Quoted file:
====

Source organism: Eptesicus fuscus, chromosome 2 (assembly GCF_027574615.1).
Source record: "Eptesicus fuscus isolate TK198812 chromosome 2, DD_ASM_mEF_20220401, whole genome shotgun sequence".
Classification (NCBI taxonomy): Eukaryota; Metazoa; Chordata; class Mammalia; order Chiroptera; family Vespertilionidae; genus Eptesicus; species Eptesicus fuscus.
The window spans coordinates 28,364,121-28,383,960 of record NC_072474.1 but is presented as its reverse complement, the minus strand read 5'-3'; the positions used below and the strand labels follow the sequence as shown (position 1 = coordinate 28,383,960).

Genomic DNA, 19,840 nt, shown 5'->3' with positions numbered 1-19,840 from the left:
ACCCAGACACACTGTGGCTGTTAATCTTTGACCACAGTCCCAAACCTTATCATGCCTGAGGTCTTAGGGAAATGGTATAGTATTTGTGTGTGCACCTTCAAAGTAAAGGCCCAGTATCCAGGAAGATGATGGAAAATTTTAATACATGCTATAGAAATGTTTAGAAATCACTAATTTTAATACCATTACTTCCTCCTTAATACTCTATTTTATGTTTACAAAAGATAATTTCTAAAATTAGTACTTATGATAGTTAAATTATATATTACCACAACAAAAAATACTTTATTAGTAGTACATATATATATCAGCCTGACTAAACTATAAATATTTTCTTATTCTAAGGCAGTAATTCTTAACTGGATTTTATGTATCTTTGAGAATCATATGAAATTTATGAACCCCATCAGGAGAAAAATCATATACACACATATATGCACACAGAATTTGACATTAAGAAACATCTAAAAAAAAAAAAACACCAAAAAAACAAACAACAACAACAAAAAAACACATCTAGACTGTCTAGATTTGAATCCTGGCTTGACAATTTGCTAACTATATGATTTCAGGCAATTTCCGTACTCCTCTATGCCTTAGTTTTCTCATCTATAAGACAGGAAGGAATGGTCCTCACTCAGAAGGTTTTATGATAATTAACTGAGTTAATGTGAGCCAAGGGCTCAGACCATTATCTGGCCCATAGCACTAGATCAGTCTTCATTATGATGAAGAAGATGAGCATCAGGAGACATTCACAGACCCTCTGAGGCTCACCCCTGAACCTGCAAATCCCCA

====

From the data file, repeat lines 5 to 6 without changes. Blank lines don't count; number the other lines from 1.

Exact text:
Genomic DNA, 19,840 nt, shown 5'->3' with positions numbered 1-19,840 from the left:
ACCCAGACACACTGTGGCTGTTAATCTTTGACCACAGTCCCAAACCTTATCATGCCTGAGGTCTTAGGGAAATGGTATAGTATTTGTGTGTGCACCTTCAAAGTAAAGGCCCAGTATCCAGGAAGATGATGGAAAATTTTAATACATGCTATAGAAATGTTTAGAAATCACTAATTTTAATACCATTACTTCCTCCTTAATACTCTATTTTATGTTTACAAAAGATAATTTCTAAAATTAGTACTTATGATAGTTAAATTATATATTACCACAACAAAAAATACTTTATTAGTAGTACATATATATATCAGCCTGACTAAACTATAAATATTTTCTTATTCTAAGGCAGTAATTCTTAACTGGATTTTATGTATCTTTGAGAATCATATGAAATTTATGAACCCCATCAGGAGAAAAATCATATACACACATATATGCACACAGAATTTGACATTAAGAAACATCTAAAAAAAAAAAAACACCAAAAAAACAAACAACAACAACAAAAAAACACATCTAGACTGTCTAGATTTGAATCCTGGCTTGACAATTTGCTAACTATATGATTTCAGGCAATTTCCGTACTCCTCTATGCCTTAGTTTTCTCATCTATAAGACAGGAAGGAATGGTCCTCACTCAGAAGGTTTTATGATAATTAACTGAGTTAATGTGAGCCAAGGGCTCAGACCATTATCTGGCCCATAGCACTAGATCAGTCTTCATTATGATGAAGAAGATGAGCATCAGGAGACATTCACAGACCCTCTGAGGCTCACCCCTGAACCTGCAAATCCCCA